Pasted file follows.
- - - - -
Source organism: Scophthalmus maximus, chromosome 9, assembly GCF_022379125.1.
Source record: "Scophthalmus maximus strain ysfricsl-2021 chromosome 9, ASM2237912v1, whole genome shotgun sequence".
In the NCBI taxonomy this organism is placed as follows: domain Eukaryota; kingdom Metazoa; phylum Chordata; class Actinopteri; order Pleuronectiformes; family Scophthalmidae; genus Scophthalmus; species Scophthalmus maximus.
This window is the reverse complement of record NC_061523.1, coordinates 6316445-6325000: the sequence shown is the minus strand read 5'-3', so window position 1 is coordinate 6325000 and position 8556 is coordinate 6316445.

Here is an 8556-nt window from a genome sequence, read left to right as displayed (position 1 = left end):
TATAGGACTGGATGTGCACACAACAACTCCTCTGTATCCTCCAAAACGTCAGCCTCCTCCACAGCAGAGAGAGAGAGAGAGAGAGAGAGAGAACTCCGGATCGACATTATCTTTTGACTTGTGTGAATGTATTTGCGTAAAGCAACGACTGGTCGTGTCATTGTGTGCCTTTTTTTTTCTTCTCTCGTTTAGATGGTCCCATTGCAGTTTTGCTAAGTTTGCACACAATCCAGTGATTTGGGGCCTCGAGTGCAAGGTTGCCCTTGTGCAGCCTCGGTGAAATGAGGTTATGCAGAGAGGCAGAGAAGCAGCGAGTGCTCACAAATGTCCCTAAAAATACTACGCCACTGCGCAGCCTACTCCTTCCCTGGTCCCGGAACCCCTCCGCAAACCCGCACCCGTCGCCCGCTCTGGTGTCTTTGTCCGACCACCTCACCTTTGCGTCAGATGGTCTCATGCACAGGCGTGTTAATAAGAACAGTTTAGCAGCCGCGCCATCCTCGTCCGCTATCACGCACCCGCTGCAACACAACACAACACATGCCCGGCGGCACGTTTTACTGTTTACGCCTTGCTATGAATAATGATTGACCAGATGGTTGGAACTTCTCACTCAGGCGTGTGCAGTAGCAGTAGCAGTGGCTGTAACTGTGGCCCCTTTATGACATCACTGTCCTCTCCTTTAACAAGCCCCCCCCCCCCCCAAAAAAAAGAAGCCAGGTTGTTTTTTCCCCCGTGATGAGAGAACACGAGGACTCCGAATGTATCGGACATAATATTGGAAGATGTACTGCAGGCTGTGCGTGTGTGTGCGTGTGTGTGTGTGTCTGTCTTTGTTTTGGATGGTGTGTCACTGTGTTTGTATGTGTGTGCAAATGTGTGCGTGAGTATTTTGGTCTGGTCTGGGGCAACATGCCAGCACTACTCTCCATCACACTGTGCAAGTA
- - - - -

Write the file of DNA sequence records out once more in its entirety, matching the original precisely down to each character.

Source organism: Scophthalmus maximus, chromosome 9, assembly GCF_022379125.1.
Source record: "Scophthalmus maximus strain ysfricsl-2021 chromosome 9, ASM2237912v1, whole genome shotgun sequence".
In the NCBI taxonomy this organism is placed as follows: domain Eukaryota; kingdom Metazoa; phylum Chordata; class Actinopteri; order Pleuronectiformes; family Scophthalmidae; genus Scophthalmus; species Scophthalmus maximus.
This window is the reverse complement of record NC_061523.1, coordinates 6316445-6325000: the sequence shown is the minus strand read 5'-3', so window position 1 is coordinate 6325000 and position 8556 is coordinate 6316445.

Here is an 8556-nt window from a genome sequence, read left to right as displayed (position 1 = left end):
TATAGGACTGGATGTGCACACAACAACTCCTCTGTATCCTCCAAAACGTCAGCCTCCTCCACAGCAGAGAGAGAGAGAGAGAGAGAGAGAGAACTCCGGATCGACATTATCTTTTGACTTGTGTGAATGTATTTGCGTAAAGCAACGACTGGTCGTGTCATTGTGTGCCTTTTTTTTTCTTCTCTCGTTTAGATGGTCCCATTGCAGTTTTGCTAAGTTTGCACACAATCCAGTGATTTGGGGCCTCGAGTGCAAGGTTGCCCTTGTGCAGCCTCGGTGAAATGAGGTTATGCAGAGAGGCAGAGAAGCAGCGAGTGCTCACAAATGTCCCTAAAAATACTACGCCACTGCGCAGCCTACTCCTTCCCTGGTCCCGGAACCCCTCCGCAAACCCGCACCCGTCGCCCGCTCTGGTGTCTTTGTCCGACCACCTCACCTTTGCGTCAGATGGTCTCATGCACAGGCGTGTTAATAAGAACAGTTTAGCAGCCGCGCCATCCTCGTCCGCTATCACGCACCCGCTGCAACACAACACAACACATGCCCGGCGGCACGTTTTACTGTTTACGCCTTGCTATGAATAATGATTGACCAGATGGTTGGAACTTCTCACTCAGGCGTGTGCAGTAGCAGTAGCAGTGGCTGTAACTGTGGCCCCTTTATGACATCACTGTCCTCTCCTTTAACAAGCCCCCCCCCCCCCCAAAAAAAAGAAGCCAGGTTGTTTTTTCCCCCGTGATGAGAGAACACGAGGACTCCGAATGTATCGGACATAATATTGGAAGATGTACTGCAGGCTGTGCGTGTGTGTGCGTGTGTGTGTGTGTCTGTCTTTGTTTTGGATGGTGTGTCACTGTGTTTGTATGTGTGTGCAAATGTGTGCGTGAGTATTTTGGTCTGGTCTGGGGCAACATGCCAGCACTACTCTCCATCACACTGTGCAAGTA